“O happy fault!” they could cry.(read the rest)
“If we weren’t sinners
and didn’t need pardon more than bread,
we’d have no way of knowing
how deep God’s love is.”
- Louis Evely
"catholicity" is sort of a term with a definition - unlike "emerging" - not quite up for debate I don't think. It's about being a universal Christian - one who accepts the whole Church, the whole Faith. That's what I think of, and generally, that's what it means.This is what I hope the move to "catholicity" is all about - not changing around our aesthetics, but learning to drink deeply of the deeper and wider Christian stream rather than picking a particular sectarian tradition or even confining oneself to the Roman Catholic Church (which I don't mean in a negative sense). I think of something a chaplain friend told me once (I wonder who said it?), that "all theology done in schism is heretical." Kind of like, "only the whole Church can know the whole Truth." I believe that, and that's why I appreciate it when I know that Catholic, Protestant, and Orthodox read and appreciate (and criticize!) one another's writings and dialog with one another.
Now, for Protestants who have never seen anything past 500 years ago as far as the Church and its teaching goes, that may well mean catholicity means a lot of dipping back into what came before. That might look like some Protestants are just "gussying up" to some. And it may be the case for some of them.
I do think, though, that there is something else going on, and a good bit of it in some circles of the "emerging church." People are actually beginning to see some things in some arenas, which have been hidden or "lost" for a long time. And that is a good thing. If it's just about playing dress-up, then it won't go very far, but it's not all about that everywhere we see Catholic-y stuff going on in non-Catholic churches.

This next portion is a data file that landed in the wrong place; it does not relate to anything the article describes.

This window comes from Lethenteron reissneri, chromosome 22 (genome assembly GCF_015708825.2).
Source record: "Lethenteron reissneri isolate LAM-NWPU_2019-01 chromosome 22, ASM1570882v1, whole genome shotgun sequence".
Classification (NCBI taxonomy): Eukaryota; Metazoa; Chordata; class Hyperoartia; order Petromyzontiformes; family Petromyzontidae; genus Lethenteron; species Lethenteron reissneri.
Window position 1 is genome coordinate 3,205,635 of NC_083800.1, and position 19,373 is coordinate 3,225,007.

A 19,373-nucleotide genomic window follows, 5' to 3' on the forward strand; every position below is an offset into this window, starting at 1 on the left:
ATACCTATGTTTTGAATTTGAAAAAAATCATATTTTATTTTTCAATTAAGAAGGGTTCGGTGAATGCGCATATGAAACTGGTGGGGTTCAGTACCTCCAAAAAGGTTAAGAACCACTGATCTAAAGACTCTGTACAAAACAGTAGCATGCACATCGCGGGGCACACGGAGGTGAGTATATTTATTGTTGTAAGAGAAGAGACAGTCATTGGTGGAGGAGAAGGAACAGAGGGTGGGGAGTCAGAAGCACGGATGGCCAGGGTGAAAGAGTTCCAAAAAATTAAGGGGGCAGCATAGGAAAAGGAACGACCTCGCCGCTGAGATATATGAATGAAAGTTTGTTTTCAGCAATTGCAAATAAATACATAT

So, we're not talking about "C"atholicity - which might mean, trying to be like Catholics. We're talking about catholicity, which seems to be about honestly trying to tap into the Truth of the whole Church - not just trying to imitate externals that may be attractive.
Now, there is the matter of some in the Roman Catholic arena who will say that it's impossible to BE catholic without being Catholic. I would say, I agree that it's not possible to be catholic without recognizing the Roman Catholic Church and the rich Truth contained within its borders. But I obviously wouldn't think that saying there's only one ecclesiastical "place" one can be catholic is altogether accurate.
Georgetown College is making a promise to five Leestown Middle School students:Read the rest at the Herald-Leader.
Participate in a Baptist church's academic excellence program, get good grades, attend school faithfully and there will be a $40,000 scholarship waiting for each of you when you graduate from high school.
The historically white Baptist school is partnering with a predominantly black Lexington congregation, agreeing to award the scholarships to five top graduates of the First Baptist Church Bracktown's tutoring and mentoring program.